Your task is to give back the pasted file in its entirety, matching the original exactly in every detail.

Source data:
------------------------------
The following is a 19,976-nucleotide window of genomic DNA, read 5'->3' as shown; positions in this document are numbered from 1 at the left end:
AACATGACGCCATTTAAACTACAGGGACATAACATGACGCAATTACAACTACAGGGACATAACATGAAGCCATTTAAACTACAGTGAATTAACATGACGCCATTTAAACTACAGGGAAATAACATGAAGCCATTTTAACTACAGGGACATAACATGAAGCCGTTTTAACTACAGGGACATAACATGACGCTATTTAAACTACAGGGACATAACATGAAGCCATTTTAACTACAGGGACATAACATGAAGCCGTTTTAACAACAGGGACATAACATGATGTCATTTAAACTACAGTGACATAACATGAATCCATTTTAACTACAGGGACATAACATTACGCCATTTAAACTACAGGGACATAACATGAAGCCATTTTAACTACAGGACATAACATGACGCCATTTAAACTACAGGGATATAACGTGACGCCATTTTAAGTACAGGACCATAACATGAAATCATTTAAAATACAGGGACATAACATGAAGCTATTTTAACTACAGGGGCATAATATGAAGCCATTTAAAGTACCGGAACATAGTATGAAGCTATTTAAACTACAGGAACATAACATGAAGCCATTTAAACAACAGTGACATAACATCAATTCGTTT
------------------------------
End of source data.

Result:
The following is a 19,976-nucleotide window of genomic DNA, read 5'->3' as shown; positions in this document are numbered from 1 at the left end:
AACATGACGCCATTTAAACTACAGGGACATAACATGACGCAATTACAACTACAGGGACATAACATGAAGCCATTTAAACTACAGTGAATTAACATGACGCCATTTAAACTACAGGGAAATAACATGAAGCCATTTTAACTACAGGGACATAACATGAAGCCGTTTTAACTACAGGGACATAACATGACGCTATTTAAACTACAGGGACATAACATGAAGCCATTTTAACTACAGGGACATAACATGAAGCCGTTTTAACAACAGGGACATAACATGATGTCATTTAAACTACAGTGACATAACATGAATCCATTTTAACTACAGGGACATAACATTACGCCATTTAAACTACAGGGACATAACATGAAGCCATTTTAACTACAGGACATAACATGACGCCATTTAAACTACAGGGATATAACGTGACGCCATTTTAAGTACAGGACCATAACATGAAATCATTTAAAATACAGGGACATAACATGAAGCTATTTTAACTACAGGGGCATAATATGAAGCCATTTAAAGTACCGGAACATAGTATGAAGCTATTTAAACTACAGGAACATAACATGAAGCCATTTAAACAACAGTGACATAACATCAATTCGTTT